by Stanley J. Bigos, MD
Stanley J. Bigos, MD, is professor of orthopedics, University of Washington; chairman of the Agency for Health Care Policy and Research's Guideline Panel on Acute Low Back Problems.
How we are perceived as a professional group by our patients and agencies has served us well and will definitely impact our future. I remember my view of professional medical societies as a resident. I fully realize that those were easier times. There didn't seem to be enough orthopaedists, Medicare reimbursement was still like a bonus, and at Academy meetings you could easily differentiate the technical exhibits from the scientific exhibits.
The professional societies seemed to be groups of professionals seeking science to find the best way of caring for their patients. Even those who looked askew at the American Medical Association after its war on Medicare, saw groups like the Academy as a source of non-self-serving guidance about musculoskeletal care. The focus was more upon trying to find science than what was most politically correct. I was impressed that putting the needs of the patient first was the motto. Marketing seemed beyond reproach. I am sure that politics were played at that time, but the perceived attitude seemed noble enough to bring orthopaedics to its zenith. Those did seem to be simpler days. Perhaps then it was also easier for professional groups to make logical decisions.
Professional medical societies seem to be viewed as more self-serving today. A question can be raised as to whether health care reform could even have become an issue if patients really thought we always had their best interest in mind. Much of the public resentment and questions target hospitals, large medical groups, and professional societies. We may well be at a crossroads that could mold our future depending upon what decisions we make as "professional organizations." Every day we see emotional reactions to fear foster self-defeating decisions, that result eventually into a self-fulfilling prophesy. It is my sincere hope that our organizational fears and anxieties about the present health care issues do not set in motion a self-fulfilling prophecy dangerous for specialists.
Are professional societies changing for the better? I see arguments in some of our periodicals about whether the Board of Councilors or the subspecialty groups are really representing (the rank and file) orthopaedists. I hear "professional societies" planning pseudoscience for the good of their constituencies. I hear members of professional societies and even elected officials promoting and participating in non-peer reviewed attempts to sway politicians to discredit published peer reviewed efforts. Others fund pseudoscience to prove their care is more "cost-effective" than other providers without attempting to first find out if it is really the case.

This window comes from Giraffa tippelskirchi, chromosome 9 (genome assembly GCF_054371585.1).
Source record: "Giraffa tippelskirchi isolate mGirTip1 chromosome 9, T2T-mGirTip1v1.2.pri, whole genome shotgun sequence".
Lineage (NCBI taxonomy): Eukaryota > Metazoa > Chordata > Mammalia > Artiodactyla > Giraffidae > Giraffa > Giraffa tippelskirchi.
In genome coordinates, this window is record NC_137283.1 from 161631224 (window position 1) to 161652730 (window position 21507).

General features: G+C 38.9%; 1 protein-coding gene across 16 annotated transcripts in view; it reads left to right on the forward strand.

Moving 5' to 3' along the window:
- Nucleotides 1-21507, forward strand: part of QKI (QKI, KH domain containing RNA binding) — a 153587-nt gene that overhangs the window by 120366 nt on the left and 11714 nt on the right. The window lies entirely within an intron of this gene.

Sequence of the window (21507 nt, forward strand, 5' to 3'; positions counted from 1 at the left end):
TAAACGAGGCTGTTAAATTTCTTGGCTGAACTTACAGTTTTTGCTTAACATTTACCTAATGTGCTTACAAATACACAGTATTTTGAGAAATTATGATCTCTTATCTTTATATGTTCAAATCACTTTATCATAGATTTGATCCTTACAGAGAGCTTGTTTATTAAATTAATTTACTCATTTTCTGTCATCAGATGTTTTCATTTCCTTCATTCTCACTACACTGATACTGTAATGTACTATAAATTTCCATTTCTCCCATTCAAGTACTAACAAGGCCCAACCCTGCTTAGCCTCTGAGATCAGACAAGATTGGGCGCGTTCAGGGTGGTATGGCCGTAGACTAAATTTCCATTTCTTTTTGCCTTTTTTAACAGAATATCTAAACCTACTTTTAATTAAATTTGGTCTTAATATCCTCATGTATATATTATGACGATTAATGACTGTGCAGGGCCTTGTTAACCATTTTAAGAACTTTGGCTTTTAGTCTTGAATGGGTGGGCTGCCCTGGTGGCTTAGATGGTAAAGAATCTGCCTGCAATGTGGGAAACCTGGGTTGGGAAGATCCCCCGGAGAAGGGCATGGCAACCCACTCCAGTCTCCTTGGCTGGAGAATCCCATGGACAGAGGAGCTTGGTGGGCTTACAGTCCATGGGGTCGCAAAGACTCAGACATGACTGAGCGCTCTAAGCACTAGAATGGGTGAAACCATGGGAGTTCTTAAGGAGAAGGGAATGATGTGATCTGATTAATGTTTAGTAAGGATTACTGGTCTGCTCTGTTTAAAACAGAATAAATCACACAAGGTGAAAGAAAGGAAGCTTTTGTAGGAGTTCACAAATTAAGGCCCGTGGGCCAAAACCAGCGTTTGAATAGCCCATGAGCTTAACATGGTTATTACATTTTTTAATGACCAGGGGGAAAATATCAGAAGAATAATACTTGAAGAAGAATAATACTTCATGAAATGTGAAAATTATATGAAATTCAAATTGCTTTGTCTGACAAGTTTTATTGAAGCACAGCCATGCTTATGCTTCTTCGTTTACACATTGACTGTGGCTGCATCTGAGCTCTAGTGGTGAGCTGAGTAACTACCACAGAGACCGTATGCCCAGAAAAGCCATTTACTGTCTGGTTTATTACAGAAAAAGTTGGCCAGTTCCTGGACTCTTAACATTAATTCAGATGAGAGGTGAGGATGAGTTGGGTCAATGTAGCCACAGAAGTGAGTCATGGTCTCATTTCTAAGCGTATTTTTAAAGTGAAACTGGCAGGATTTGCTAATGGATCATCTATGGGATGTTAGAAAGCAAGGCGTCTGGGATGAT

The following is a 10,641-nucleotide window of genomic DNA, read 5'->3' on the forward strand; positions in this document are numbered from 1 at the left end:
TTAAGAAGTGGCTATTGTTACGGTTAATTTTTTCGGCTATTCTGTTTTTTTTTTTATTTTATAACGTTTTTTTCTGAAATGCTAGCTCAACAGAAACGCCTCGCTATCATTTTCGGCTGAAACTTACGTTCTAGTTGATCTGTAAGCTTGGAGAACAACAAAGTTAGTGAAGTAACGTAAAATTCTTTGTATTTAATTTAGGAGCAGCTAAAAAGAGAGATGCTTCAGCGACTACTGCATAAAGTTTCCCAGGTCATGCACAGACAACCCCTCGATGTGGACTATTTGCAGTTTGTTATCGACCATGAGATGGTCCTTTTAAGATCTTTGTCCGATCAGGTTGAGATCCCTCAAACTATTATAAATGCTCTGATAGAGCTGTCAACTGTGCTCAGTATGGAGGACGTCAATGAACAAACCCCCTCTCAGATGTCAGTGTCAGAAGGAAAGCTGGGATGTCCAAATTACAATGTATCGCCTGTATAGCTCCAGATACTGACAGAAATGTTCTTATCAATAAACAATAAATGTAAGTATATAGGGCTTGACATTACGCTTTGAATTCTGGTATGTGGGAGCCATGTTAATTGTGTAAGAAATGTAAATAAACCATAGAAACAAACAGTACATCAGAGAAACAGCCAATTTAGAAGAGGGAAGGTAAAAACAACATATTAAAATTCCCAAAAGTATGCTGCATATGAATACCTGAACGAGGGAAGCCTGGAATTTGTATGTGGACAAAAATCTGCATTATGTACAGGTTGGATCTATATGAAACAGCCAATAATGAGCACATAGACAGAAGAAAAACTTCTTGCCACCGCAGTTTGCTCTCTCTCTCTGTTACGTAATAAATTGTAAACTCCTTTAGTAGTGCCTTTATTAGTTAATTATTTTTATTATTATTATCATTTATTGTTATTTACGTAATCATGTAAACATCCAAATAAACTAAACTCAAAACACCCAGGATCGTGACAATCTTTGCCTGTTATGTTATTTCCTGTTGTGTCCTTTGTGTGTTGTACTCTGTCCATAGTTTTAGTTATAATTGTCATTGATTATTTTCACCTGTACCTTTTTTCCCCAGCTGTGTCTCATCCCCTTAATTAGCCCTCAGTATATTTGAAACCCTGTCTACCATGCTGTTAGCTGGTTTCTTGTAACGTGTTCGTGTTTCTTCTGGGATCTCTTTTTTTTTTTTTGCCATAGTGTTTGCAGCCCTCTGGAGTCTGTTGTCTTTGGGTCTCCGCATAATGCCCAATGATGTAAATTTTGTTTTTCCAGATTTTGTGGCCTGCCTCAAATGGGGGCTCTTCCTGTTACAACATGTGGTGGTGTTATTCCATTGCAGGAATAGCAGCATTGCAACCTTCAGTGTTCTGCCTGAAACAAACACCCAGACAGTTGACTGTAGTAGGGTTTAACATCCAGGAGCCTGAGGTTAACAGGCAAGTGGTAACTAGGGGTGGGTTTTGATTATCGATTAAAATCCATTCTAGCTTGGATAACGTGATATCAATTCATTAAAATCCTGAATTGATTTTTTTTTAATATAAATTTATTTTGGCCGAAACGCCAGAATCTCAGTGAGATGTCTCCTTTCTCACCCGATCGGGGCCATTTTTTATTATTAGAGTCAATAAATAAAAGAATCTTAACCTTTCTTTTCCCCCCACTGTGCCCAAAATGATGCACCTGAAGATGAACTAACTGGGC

Paranoia seems to grow about any scientific effort not controlled by certain elected officials. I find it a bit disconcerting that elected officials would seek to portray themselves as scientific experts through the press before really doing their homework. An official of one subspecialty group actually boasted about having scientists investigated to publicly discredit them as "selling out to the government."
I have struggled with a government agency attempting to gloss over distention between science (evidence about safe and predictable) and but one example of how to bring the science to life. I challenged repeatedly to clearly differentiate between facts and hypotheses, but they have now jeopardized their future by avoiding a clear distinction for whatever the reason. Most medical science can only be brought to life with logical additions where data is scarce. A logical approach uses the safest, cheapest means available for this filler purpose? Should not safe and inexpensive act as a benchmark for future research on more expensive or more dangerous methods when no data is available?
I have had some unique experiences with elected leaders of "professional organizations" since being chosen as chair of Agency for Health Care Policy and Research's Low Back Guideline panel. I've heard of meta-analysis efforts on data that is impossible for meta-analysis. The goal seems to be an attempt to reverse prior scientific efforts by aiming at helping clinicians justify their actions rather than seeking what patients need to know to make informed decisions. Groups have become upset because their favorite article, though published as an "outcome study" in the title, was not put on evidence tables. Could the reason for exclusion be that the article lacked a control group? The best is the suggestion that orthopaedic surgeons, doing a scientific clinical effort that considers the patients' needs to make a decision, are "not the orthopaedist's friend."